Vaccine Development: Purinergic Agonists as Adjuvants
Principal Investigator: Richard Granstein
Abstract: There is a urgent need to develop more and better vaccines to combat both natural pathogens (e.g., AIDS, SARS) and pathogens that may be used by bioterrorists (e.g., anthrax). This application will test the hypothesis that activation of purinergic receptors (i.e. the cell surface receptors that respond to purines and related agonists), which are expressed on the surface of antigen presenting cells in the skin, can enhance the effectiveness of vaccines, thereby defining a new class of adjuvants. This hypothesis is based on evidence that purinergic receptors are expressed on antigen presenting cells in the skin (i.e., Langerhans cells) and that purines and agonists that act on purinergic receptors enhance antigen presentation in vitro. If this hypothesis is correct, then agents that activate purinergic receptors may serve as potent adjuvants to enhance the efficiency of vaccines. We will take two distinct approaches to test each of three aims. Specifically, we propose: (1) to determine if agents that act on purine receptors augment cell-mediated immunity in vivo; (2) to determine if agents that act on purine receptors enhance humoral immunity in vivo; and (3) to determine if agents that act on purine receptors enhance the ability of vaccination to provide protective immunity against challenge with tumors, infectious agents or toxins in well-defined animal models. Although this proposal is relatively risky, there may be broadly applicable and substantial benefits benefits: (1) More effective and, possibly safer, vaccination protocols may be developed. (2) Some molecules that are currently not suitable for vaccinations may gain effectiveness opening the way for the development of novel vaccines. (3) It may be possible to develop new therapeutic vaccines for infectious agents and malignancies. (4) This work may provide in vivo data to support the existence of a new class of adjuvants, and understanding their mechanism of action should provide insight into the regulation of the immune system. (5) This work may provide insights into the physiological processes that modulate the immune response and further our understanding of the mechanisms of established adjuvants.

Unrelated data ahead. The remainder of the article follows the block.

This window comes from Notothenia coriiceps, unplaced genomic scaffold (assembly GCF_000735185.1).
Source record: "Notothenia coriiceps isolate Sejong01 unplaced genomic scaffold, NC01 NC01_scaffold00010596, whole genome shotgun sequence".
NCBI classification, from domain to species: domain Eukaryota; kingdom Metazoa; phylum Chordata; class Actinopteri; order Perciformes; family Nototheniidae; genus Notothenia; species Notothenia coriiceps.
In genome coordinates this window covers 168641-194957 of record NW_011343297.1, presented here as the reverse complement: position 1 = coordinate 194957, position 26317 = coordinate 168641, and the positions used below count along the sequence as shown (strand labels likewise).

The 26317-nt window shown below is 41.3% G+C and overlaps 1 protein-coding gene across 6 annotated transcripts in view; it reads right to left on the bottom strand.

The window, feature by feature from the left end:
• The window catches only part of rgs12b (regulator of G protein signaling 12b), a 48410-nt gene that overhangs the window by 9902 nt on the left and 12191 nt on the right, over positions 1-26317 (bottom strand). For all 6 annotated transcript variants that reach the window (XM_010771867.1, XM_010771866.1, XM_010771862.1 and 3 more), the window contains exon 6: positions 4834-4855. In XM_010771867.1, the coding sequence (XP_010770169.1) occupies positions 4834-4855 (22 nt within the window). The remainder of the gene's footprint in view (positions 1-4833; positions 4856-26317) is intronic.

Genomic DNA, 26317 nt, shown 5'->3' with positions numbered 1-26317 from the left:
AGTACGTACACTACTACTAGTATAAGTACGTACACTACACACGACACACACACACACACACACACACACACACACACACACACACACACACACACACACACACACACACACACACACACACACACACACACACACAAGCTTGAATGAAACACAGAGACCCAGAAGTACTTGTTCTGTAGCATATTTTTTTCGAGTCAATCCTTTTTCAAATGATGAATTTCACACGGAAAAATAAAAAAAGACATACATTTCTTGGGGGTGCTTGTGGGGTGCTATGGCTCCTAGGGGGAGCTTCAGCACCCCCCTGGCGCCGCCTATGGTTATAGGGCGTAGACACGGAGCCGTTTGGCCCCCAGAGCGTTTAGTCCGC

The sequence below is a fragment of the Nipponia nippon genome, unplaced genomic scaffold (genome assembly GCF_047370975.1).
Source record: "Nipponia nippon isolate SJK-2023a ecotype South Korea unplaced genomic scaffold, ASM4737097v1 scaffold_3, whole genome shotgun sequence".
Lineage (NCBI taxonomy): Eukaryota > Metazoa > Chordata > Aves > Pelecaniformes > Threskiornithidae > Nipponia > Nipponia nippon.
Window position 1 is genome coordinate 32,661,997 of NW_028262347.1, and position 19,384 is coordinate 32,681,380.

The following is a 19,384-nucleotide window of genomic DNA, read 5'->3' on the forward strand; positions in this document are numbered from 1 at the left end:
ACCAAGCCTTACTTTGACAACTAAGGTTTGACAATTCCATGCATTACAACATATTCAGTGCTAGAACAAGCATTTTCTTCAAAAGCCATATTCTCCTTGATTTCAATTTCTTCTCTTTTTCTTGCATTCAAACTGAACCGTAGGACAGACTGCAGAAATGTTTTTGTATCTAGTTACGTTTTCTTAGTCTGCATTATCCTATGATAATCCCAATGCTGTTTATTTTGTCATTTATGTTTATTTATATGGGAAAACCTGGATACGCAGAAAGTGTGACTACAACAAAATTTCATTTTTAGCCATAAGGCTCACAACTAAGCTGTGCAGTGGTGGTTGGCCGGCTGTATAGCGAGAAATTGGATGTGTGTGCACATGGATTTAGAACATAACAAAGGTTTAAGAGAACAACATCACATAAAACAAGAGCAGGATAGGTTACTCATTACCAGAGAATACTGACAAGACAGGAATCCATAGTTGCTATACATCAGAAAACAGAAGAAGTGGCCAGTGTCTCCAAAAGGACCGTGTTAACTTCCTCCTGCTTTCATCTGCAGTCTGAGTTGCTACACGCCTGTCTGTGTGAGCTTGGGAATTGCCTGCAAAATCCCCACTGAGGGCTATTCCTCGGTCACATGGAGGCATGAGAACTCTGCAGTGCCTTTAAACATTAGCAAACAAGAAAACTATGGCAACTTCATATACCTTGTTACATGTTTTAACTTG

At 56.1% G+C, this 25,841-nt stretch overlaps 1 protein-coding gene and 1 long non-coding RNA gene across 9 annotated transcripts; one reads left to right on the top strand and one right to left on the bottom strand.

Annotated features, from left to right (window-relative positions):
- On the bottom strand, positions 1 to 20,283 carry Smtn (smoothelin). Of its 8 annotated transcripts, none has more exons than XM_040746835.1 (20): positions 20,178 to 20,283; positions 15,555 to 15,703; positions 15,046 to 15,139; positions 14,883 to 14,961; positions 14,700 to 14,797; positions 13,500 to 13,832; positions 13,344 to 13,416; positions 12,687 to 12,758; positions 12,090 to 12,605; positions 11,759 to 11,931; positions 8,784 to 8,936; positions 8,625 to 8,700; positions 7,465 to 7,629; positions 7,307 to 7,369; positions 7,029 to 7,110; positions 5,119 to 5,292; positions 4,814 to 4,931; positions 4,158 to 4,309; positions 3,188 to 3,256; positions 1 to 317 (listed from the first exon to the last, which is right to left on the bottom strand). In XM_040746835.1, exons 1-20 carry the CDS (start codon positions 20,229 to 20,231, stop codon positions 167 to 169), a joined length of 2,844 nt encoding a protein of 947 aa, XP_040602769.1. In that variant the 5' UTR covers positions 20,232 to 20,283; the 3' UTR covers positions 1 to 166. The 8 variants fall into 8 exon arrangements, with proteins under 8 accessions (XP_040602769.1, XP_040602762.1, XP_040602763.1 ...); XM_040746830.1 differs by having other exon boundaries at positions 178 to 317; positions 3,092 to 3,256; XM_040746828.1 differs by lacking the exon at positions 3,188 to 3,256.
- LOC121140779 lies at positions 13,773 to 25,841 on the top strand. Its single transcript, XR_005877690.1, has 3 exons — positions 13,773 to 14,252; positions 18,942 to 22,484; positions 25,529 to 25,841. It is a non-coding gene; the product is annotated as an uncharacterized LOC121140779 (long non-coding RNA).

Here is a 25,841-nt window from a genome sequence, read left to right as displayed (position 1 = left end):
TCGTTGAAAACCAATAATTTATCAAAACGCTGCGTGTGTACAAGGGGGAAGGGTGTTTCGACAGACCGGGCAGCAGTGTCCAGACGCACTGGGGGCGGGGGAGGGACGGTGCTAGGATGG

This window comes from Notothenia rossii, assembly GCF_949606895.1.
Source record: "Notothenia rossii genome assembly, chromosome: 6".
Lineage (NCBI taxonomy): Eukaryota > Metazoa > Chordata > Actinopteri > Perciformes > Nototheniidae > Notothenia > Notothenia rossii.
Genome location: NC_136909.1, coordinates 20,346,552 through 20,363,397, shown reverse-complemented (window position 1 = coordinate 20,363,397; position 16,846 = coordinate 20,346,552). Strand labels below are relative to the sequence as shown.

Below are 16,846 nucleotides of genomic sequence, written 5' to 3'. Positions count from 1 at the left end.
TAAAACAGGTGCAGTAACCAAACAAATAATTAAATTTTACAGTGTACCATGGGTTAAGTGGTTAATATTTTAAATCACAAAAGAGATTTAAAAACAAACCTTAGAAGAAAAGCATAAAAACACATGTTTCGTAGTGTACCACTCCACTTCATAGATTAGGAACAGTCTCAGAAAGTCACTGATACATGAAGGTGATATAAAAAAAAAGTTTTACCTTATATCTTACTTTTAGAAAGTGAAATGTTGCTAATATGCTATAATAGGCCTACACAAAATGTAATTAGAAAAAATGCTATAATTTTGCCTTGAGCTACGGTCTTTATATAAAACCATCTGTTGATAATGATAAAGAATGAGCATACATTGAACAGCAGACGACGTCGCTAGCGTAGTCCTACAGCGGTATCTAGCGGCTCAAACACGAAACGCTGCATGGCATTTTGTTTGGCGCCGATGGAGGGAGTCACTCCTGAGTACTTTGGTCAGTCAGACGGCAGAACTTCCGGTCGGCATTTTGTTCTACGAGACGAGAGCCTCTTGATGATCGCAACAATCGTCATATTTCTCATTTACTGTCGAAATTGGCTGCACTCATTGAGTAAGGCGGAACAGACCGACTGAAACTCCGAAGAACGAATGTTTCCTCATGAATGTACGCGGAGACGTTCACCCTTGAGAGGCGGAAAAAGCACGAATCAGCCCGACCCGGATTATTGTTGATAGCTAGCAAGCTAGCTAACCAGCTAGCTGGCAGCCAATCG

Funding Period: 2004-05-15 - 2007-04-30
more information: NIH RePORT
- Augmentation of cutaneous immune responses by ATP gamma S: purinergic agonists define a novel class of immunologic adjuvantsRichard D Granstein
Department of Dermatology, Joan and Sanford I Weill Medical College of Cornell University, New York, NY 10021, USA
J Immunol 174:7725-31. 2005..We suggest that ATP, when released after trauma or infection, may act as an endogenous adjuvant to enhance the immune response, and that P2 agonists may augment the efficacy of vaccines...